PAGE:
South Africa will end 2015 in the same place they began it, at the top of the Test rankings, but not in control of them. With just one win from eight Tests this year, no 100-run partnerships for the first time since 1963 and on their joint-longest winless streak (7) since readmission, they are teetering on the edge. This is how the story of that turnaround.
v West Indies, Cape Town, January 2-6,
South Africa won by 8 wickets
South Africa's sole success came at the start of the year against an ailing West Indies team who posted a par first innings score at Newlands despite their problems. South Africa responded with a century from AB de Villiers and half-centuries from Hashim Amla and Faf du Plessis - their only scores over 50 in Tests this year - and their only total over 300 in 2015. Dale Steyn and Simon Harmer took seven in the match respectively to seal a series win.
The first gusts of change began to blow when Alviro Petersen announced his retirement post-match. He had not scored a half-century in 11 innings and had gone 27 without a hundred so it seemed a sensible decision to avoid the drop but, at 34, he was one of South Africa's most experienced players.
v Bangladesh, Chittagong, July 21-27
The dust from the fifty-over World Cup, which swirled with selection controversies over transformation, had three months to settle before South Africa took the field again. They did so without de Villiers for the first time since his Test debut 11 years ago (he was on paternity leave) and with a new opening pair. Stiaan van Zyl, the regular No. 3 was promoted and in his first outing, shared in two half-century stands with Dean Elgar. But the only batsman to hit an individual fifty was de Villiers' replacement, Temba Bavuma. Ducks for Quinton de Kock and JP Duminy saw South Africa skittled for less than 250. A malaise was set in motion.
The attack, which shared success between Steyn, Harmer and Vernon Philander, was made to toil and Bangladesh took a 78-run first innings lead before van Zyl and Elgar stirred a little. The rain did the rest.
v Bangladesh, Dhaka, July 30-August 3
The first major change was made when de Kock was dropped for poor batting form which had stretched back to the limited-overs' series and the wicket-keeping duties handed to Dane Vilas. At 31, Vilas was surprised to receive a call-up and even more surprised when he went from being a back-up in de Villiers' absence to a serious contender for a long-term role. He did not really get the chance to show what he could do. Four days were washed out after Steyn and Duminy shared six wickets between them.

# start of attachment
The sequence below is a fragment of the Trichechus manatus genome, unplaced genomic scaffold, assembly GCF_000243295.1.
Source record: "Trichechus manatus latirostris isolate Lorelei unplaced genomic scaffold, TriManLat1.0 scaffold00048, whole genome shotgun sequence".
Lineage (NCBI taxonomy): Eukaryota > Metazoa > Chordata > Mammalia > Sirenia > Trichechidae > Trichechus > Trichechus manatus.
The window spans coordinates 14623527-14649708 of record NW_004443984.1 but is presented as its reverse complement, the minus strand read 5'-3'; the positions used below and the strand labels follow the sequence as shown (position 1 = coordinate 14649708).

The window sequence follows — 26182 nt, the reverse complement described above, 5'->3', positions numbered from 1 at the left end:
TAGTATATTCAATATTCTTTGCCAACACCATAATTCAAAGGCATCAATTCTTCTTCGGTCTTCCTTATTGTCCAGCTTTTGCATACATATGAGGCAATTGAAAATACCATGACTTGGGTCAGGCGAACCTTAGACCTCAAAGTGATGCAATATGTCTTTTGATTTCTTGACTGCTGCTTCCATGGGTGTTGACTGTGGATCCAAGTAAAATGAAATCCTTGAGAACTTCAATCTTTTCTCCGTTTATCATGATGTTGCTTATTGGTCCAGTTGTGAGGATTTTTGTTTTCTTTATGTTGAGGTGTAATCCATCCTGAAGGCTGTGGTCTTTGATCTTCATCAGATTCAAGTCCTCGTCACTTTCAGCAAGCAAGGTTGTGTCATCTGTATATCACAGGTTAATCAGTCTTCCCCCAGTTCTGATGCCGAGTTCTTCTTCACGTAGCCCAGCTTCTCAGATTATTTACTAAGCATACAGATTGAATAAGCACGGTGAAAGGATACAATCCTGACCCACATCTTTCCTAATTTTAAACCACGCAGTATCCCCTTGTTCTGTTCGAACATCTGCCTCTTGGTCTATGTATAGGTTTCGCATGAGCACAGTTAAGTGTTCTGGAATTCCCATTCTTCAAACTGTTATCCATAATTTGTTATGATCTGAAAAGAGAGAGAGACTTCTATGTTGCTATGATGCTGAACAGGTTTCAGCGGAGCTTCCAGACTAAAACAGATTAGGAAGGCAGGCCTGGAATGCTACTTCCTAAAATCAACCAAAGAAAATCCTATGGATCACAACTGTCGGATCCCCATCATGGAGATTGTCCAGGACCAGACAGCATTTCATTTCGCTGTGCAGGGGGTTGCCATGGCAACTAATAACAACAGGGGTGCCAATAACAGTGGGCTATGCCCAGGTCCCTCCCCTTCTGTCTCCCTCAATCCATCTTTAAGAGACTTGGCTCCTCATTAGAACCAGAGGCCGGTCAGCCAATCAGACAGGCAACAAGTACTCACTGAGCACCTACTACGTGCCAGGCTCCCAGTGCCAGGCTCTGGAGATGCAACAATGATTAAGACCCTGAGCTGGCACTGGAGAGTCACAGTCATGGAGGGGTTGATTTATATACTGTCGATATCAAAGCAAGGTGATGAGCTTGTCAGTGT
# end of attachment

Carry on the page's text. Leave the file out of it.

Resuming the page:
v India, Mohali, November 5-7
India won by 108 runs
With de Villiers back and Vilas retained, South Africa were gunning for a first series win in India in 15 years and expected it to be tough. They prepared for turn from day one and they were right. But it was their own spinner who owned the early honours. Elgar took 4 for 22 so that even without Morne Morkel, who had a quad injury, South Africa bowled India out for 201. Kagiso Rabada debuted in the match while JP Duminy sat out with a hand injury.
South Africa then responded woefully, losing five wickets to R Ashwin and all 10 to spin in the first innings but then came back to bowl India out for 200 despite losing Steyn to a groin injury mid-match. Imran Tahir, on comeback, and Harmer took eight wickets. A target of 218 seemed gettable but India's spinners did not think so. Nine wickets were shared between them, many of them deliveries that did not turn, and the match was over inside three days.
v India, Bangalore, November 14-18.
In the days between matches, South Africa trained on scuffed-up surfaces where the ball turned square. Kyle Abbott was flown in as cover for Steyn, who was desperately trying to recover for de Villiers' 100th Test. He did not. Then another blow came when Philander tore ankle ligaments in warm-ups the day before the game and was ruled out for eight weeks. Morkel and Duminy had both healed but South Africa's mental scars had not.
On the best batting deck they would see for seven weeks, they allowed Ashwin and Ravindra Jadeja free reign. Du Plessis was out for a second duck in three innings. He had scored 1 in between. South Africa were 78 for 4 before de Villiers saved their blushes with an aggressive 85 at his second home ground. Still, they barely eked out 200 and were in danger of conceding a massive deficit. India were 80 without loss at the end of the first day and then it rained... and rained... and rained.